This month is the time to explore the wonders of Stinging Nettles.
Stinging nettle has a long history of culinary (and medicinal) usage especially in Europe and they grow abundantly in the highly fertile soils here at Wynlen House. Nettles are a good source of fibre; are very high in vitamin A; and are also a good source of dietary calcium, iron, and protein. Nettle is recommend as a high-protein, low-calorie source of essential nutrients, minerals, and vitamins particularly in vegetarian, vegan, diabetic, or other specialized diets.
In our region Nettles are at their best at this time of year. They thrust themselves up from the barely warm ground in late July /early August and this early fresh young growth is the best time to eat them. By late September nettles are starting to become coarse and hoary, and they should not be eaten once they begin to form flowers. It is important to remember that they are called Stinging Nettle for a reason. Nettles have fine hairs that even only brushed lightly on bare skin, create the feeling akin to dozens of little syringes injecting fiery pain. Wearing gloves and long sleeves is essential attire for harvesting and in the kitchen it is essential to wear cloves for cleaning and preparing. Cooking or drying neutralises the stinging (toxic) components. Nettles can be used as a tea, in soup, blanched for a salad or even added to pizza. I am exploring the culinary wonders of nettles this week with plans to make nettle pesto for the stall. Nettles can be used to replace other green veg, particularly silverbeet or spinach in any recipe.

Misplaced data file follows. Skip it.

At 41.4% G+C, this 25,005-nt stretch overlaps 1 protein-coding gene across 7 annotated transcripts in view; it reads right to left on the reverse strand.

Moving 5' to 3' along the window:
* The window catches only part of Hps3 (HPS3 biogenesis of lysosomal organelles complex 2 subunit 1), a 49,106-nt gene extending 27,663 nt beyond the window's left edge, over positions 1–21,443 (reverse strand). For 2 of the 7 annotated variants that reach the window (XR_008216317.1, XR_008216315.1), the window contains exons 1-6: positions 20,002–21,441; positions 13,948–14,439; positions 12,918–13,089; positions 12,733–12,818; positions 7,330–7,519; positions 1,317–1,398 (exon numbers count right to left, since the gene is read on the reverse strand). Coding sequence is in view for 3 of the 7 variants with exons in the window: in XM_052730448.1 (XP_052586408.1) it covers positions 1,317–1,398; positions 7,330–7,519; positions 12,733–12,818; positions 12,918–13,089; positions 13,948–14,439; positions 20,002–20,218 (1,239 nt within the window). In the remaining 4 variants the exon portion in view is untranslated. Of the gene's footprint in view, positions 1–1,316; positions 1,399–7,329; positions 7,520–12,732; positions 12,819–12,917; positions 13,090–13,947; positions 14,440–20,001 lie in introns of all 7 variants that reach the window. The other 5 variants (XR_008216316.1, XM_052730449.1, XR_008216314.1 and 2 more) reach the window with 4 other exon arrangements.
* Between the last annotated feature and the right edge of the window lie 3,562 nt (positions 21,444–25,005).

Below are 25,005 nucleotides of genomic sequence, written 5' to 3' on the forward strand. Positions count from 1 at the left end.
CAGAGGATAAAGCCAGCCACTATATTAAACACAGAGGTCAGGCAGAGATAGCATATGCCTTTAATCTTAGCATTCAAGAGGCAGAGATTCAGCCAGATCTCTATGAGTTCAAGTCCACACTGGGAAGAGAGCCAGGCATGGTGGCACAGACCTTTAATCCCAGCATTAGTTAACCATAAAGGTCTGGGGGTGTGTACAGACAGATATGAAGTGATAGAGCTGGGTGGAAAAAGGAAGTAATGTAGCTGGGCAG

In the garden stinging nettle is often just seen as an annoying weed, that is literally a pain to remove. However like many weeds they can have a role to play. They're a good indication that the soil is quite high in nutrients, especially phosphorus; and nettles are high in nutrients such as iron, magnesium and nitrogen. They can be turned in as a green manure crop; used in compost; can be made into a liquid fertilizer (tea). We are currently using them as a living mulch. Of course if using nettles for these purposes it is best that they be turned in or removed before the seed has set. If they have gone to seed you can still use them for a fertilizer tea.
A simple recipe for a fertilizer tea.
There are many recipes available using specific ingredients and quantities, however the following is a good standard recipe: